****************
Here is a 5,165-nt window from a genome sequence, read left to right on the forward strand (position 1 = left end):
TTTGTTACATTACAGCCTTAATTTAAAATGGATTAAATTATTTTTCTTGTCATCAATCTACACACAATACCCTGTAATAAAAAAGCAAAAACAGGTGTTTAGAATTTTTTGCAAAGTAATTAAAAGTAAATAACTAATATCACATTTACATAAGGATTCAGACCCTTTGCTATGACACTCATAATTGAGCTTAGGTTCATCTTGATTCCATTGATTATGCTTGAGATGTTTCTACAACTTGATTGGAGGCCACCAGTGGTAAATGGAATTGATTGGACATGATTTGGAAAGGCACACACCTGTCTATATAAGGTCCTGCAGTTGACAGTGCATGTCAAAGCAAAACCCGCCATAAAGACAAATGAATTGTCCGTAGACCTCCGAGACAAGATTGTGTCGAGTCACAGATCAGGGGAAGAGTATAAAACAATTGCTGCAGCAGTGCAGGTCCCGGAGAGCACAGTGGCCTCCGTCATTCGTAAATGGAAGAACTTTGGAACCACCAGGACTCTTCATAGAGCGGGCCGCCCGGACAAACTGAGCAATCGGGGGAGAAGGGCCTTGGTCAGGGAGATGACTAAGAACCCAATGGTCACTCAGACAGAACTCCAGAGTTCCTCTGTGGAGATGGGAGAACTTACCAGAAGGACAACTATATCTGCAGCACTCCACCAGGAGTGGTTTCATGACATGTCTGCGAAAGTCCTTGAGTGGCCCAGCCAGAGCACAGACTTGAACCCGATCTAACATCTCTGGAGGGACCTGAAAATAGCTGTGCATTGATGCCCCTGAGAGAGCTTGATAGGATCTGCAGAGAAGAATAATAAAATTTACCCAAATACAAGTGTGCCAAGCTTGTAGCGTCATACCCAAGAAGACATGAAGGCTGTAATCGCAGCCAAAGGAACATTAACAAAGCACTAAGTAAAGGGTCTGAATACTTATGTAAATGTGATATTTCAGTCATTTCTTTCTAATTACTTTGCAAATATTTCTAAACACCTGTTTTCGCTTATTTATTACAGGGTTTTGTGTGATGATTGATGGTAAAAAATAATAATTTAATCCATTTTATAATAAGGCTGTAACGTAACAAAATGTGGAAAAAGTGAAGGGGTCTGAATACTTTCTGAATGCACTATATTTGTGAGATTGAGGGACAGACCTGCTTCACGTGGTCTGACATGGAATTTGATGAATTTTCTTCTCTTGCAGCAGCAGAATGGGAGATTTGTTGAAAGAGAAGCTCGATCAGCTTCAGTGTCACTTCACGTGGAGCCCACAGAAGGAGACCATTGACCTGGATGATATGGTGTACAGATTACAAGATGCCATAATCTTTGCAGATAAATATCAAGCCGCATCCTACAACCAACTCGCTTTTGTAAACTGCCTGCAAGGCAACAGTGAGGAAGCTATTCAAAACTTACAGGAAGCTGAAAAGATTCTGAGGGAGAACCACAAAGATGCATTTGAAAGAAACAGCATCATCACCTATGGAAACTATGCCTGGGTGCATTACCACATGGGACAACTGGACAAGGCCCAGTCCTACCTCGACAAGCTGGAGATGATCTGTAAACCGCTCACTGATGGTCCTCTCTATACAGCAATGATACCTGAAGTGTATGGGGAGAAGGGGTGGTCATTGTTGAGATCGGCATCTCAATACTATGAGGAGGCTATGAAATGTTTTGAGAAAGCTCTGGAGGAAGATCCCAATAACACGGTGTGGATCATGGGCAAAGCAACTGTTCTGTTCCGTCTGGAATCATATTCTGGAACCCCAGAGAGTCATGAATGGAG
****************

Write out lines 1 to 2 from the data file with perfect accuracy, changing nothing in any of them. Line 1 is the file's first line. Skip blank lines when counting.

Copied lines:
Here is a 5,165-nt window from a genome sequence, read left to right on the forward strand (position 1 = left end):
TTTGTTACATTACAGCCTTAATTTAAAATGGATTAAATTATTTTTCTTGTCATCAATCTACACACAATACCCTGTAATAAAAAAGCAAAAACAGGTGTTTAGAATTTTTTGCAAAGTAATTAAAAGTAAATAACTAATATCACATTTACATAAGGATTCAGACCCTTTGCTATGACACTCATAATTGAGCTTAGGTTCATCTTGATTCCATTGATTATGCTTGAGATGTTTCTACAACTTGATTGGAGGCCACCAGTGGTAAATGGAATTGATTGGACATGATTTGGAAAGGCACACACCTGTCTATATAAGGTCCTGCAGTTGACAGTGCATGTCAAAGCAAAACCCGCCATAAAGACAAATGAATTGTCCGTAGACCTCCGAGACAAGATTGTGTCGAGTCACAGATCAGGGGAAGAGTATAAAACAATTGCTGCAGCAGTGCAGGTCCCGGAGAGCACAGTGGCCTCCGTCATTCGTAAATGGAAGAACTTTGGAACCACCAGGACTCTTCATAGAGCGGGCCGCCCGGACAAACTGAGCAATCGGGGGAGAAGGGCCTTGGTCAGGGAGATGACTAAGAACCCAATGGTCACTCAGACAGAACTCCAGAGTTCCTCTGTGGAGATGGGAGAACTTACCAGAAGGACAACTATATCTGCAGCACTCCACCAGGAGTGGTTTCATGACATGTCTGCGAAAGTCCTTGAGTGGCCCAGCCAGAGCACAGACTTGAACCCGATCTAACATCTCTGGAGGGACCTGAAAATAGCTGTGCATTGATGCCCCTGAGAGAGCTTGATAGGATCTGCAGAGAAGAATAATAAAATTTACCCAAATACAAGTGTGCCAAGCTTGTAGCGTCATACCCAAGAAGACATGAAGGCTGTAATCGCAGCCAAAGGAACATTAACAAAGCACTAAGTAAAGGGTCTGAATACTTATGTAAATGTGATATTTCAGTCATTTCTTTCTAATTACTTTGCAAATATTTCTAAACACCTGTTTTCGCTTATTTATTACAGGGTTTTGTGTGATGATTGATGGTAAAAAATAATAATTTAATCCATTTTATAATAAGGCTGTAACGTAACAAAATGTGGAAAAAGTGAAGGGGTCTGAATACTTTCTGAATGCACTATATTTGTGAGATTGAGGGACAGACCTGCTTCACGTGGTCTGACATGGAATTTGATGAATTTTCTTCTCTTGCAGCAGCAGAATGGGAGATTTGTTGAAAGAGAAGCTCGATCAGCTTCAGTGTCACTTCACGTGGAGCCCACAGAAGGAGACCATTGACCTGGATGATATGGTGTACAGATTACAAGATGCCATAATCTTTGCAGATAAATATCAAGCCGCATCCTACAACCAACTCGCTTTTGTAAACTGCCTGCAAGGCAACAGTGAGGAAGCTATTCAAAACTTACAGGAAGCTGAAAAGATTCTGAGGGAGAACCACAAAGATGCATTTGAAAGAAACAGCATCATCACCTATGGAAACTATGCCTGGGTGCATTACCACATGGGACAACTGGACAAGGCCCAGTCCTACCTCGACAAGCTGGAGATGATCTGTAAACCGCTCACTGATGGTCCTCTCTATACAGCAATGATACCTGAAGTGTATGGGGAGAAGGGGTGGTCATTGTTGAGATCGGCATCTCAATACTATGAGGAGGCTATGAAATGTTTTGAGAAAGCTCTGGAGGAAGATCCCAATAACACGGTGTGGATCATGGGCAAAGCAACTGTTCTGTTCCGTCTGGAATCATATTCTGGAACCCCAGAGAGTCATGAATGGAG